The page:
Hey everyone! I thought you might like a few little tips to grow your MUA business that you can take right now (today, this week, or this month), especially if you’re in the middle of a slow season.
I’m not going to bore you with a super long intro, because I know how busy you are. So, let’s just get right into the tips!
Look at the feedback you received from past clients or even past models. Pull out the key words that people say about you all the time. For example, are people always saying that it’s a relaxing and judgement-free experience? Are they saying that you make them feel beautiful? I’ve taken all those strong points from the kind words, found common threads, and then created services and packages capitalizing on those things.
As you built a list of these key words, think about how you can weave them in your branding and client experience! Then, don’t forget to share your testimonials on your social media channels as social proof (and don’t forget to save them to an Instagram highlights so they’re always accessible!)
If you are just starting out and you don’t have any reviews yet, think about the people who you’ve applied makeup to in the past for free, like friends and family members. Maybe you applied makeup as part of a local production or event. Send them a personal message or give them a call, asking for feedback on your services. Even better, ask if they wouldn’t mind sharing it to Google (ideal), social media, or wherever you are banking reviews.
Social media is just ONE of the many marketing channels you need to organically reach your ideal client and market your brand. The problem with social media (besides the fact that it can disappear or go offline at anytime without notification and that you don’t “own” the content you post there), is that it’s easy to waste WAY too much time scrolling and comparing.
Don’t know who your ideal clients are? Then I highly recommend taking Sonia Roselli’s course “Finding Your Ideal Client.” Honestly, it’s built by a 6-figure earning makeup artist for makeup artists with big dream. 100% worth the investment. I personally invested in this course and shared a little bit more about it here.
Take a look at your social media insights and see what’s working and what’s not. What content is getting good engagement and which content is falling short. When your audience is online and when they aren’t.
Lastly, schedule time off of social and make sure your audience knows you are taking a break — this will get them excited for you to comeback and you’ll bounce back in no time. I also use Tailwind to schedule out content on my Instagram and Pinterest whenever I know I’m not going to have time to login and post. This ensures that content keeps flowing, which keeps my engagement up even when I can’t show up.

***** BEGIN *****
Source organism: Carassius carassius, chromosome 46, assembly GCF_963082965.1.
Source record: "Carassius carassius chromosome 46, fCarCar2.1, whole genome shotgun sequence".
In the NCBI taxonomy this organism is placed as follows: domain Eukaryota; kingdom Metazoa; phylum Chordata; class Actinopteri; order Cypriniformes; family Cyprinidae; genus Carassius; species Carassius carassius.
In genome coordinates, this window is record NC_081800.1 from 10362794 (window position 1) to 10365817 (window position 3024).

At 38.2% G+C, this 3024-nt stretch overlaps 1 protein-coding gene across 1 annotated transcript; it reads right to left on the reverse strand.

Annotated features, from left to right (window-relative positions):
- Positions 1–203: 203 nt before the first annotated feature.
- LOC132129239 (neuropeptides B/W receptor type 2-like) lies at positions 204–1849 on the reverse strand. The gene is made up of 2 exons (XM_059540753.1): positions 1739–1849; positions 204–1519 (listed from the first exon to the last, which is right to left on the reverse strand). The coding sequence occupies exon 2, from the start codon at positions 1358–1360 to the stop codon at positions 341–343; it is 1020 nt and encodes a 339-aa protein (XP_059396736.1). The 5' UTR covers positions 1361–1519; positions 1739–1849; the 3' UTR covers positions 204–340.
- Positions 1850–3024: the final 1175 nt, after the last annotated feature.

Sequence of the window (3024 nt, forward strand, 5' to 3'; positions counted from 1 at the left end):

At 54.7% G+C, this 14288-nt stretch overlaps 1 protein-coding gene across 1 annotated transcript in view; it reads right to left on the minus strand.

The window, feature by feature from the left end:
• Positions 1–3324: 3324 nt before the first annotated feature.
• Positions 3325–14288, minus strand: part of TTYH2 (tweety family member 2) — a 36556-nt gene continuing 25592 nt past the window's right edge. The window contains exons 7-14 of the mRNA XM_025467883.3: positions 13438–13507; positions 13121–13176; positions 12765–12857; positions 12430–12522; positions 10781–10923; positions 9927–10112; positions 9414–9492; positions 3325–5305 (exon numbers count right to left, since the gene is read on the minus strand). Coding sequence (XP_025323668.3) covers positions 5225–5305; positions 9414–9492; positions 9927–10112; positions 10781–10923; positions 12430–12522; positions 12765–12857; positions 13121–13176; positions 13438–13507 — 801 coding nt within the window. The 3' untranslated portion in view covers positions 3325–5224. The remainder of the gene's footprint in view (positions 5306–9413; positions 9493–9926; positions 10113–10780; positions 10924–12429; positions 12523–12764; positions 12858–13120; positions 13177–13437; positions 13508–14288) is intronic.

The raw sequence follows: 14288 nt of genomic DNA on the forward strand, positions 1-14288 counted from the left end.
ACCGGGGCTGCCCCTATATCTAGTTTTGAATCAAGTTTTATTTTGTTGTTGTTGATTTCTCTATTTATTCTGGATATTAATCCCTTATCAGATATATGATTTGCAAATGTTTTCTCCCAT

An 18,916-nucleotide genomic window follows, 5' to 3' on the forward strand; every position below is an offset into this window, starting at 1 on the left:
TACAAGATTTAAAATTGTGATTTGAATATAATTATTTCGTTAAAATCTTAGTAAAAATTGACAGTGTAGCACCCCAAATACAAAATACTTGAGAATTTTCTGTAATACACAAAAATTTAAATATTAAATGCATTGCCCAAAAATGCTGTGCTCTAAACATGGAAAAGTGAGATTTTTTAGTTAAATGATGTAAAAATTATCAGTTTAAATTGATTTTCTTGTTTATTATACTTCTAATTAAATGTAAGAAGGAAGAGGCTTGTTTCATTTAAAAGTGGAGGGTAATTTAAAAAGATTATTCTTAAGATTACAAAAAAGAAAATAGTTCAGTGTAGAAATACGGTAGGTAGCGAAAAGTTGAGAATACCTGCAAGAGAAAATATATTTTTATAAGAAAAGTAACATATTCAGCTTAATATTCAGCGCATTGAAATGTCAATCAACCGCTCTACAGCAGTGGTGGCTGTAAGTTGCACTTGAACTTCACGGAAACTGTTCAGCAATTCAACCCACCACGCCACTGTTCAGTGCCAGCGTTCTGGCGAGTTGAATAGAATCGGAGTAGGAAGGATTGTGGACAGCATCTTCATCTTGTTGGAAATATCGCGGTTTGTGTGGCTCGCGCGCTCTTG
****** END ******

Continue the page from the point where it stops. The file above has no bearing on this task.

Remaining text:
BONUS TIP: Since I brought up engagement, I have to say this: if you want engagement on your posts, you HAVE to engage on other people’s posts. I’m not talking about double taps and emojis, either. Meaningful comments and real connection. If you’re not spending the time engaging, you cannot expect engagement in return.
I’ve created a freebie checklist that lists out all of the resources I recommend for aspiring MUAs. It features referral links (not affiliate links) and many of these links will get you free trials or discounts on these resources!
Ok, so for the final tip to grow your MUA business, I want you to take a really long hard look at your hourly rate and calculate how long it takes you to prepare for, correspond with, and attend to each client. I see a lot of fresh new makeup artists (which I was too, at one point) who are charging maybe $40-50 to do makeup. Now, if your goal is volume and perhaps retail sales, this strategy may work. If you want to work with higher-end clientele and charge more, it’s extremely hard to make a jump from budget to luxury in one sweep, it takes time.
Want to be a luxury artist? Check out my interview with the one and only Rachel Lusk — one of the top luxury bridal artists in the business. From working with luxury clientele and luxury bridal brands/agency work, her advice is spot on. (Spoiler alert:: it didn’t happen overnight).
I know from experience that what people are not seeing is the hour (or so) you’re spending on admin stuff like getting the appointment set up, answering questions, sending your questionnaire, and preparing your emails. Not to mention washing and sanitizing everything and setting up your kit!
When you break it all down, are you making $50 or are you making $10-15 an hour? You could go to Target or McDonalds and make around the same amount, so you need to make sure your rates reflect your worth and cover your costs.
Success as a makeup artist doesn’t happen overnight and investing in your business (and yourself) is absolutely necessary as you grow your business. If you aren’t sure what steps to take next, don’t worry! I got your back.
I created the Side Hustle Makeup Artist Academy which will walk you through business and branding basics, social media strategy, client communication, kit building, and so much more! This is literally the framework for success and perfect for any new makeup artists or transitional makeup artists looking to grow their business seriously.
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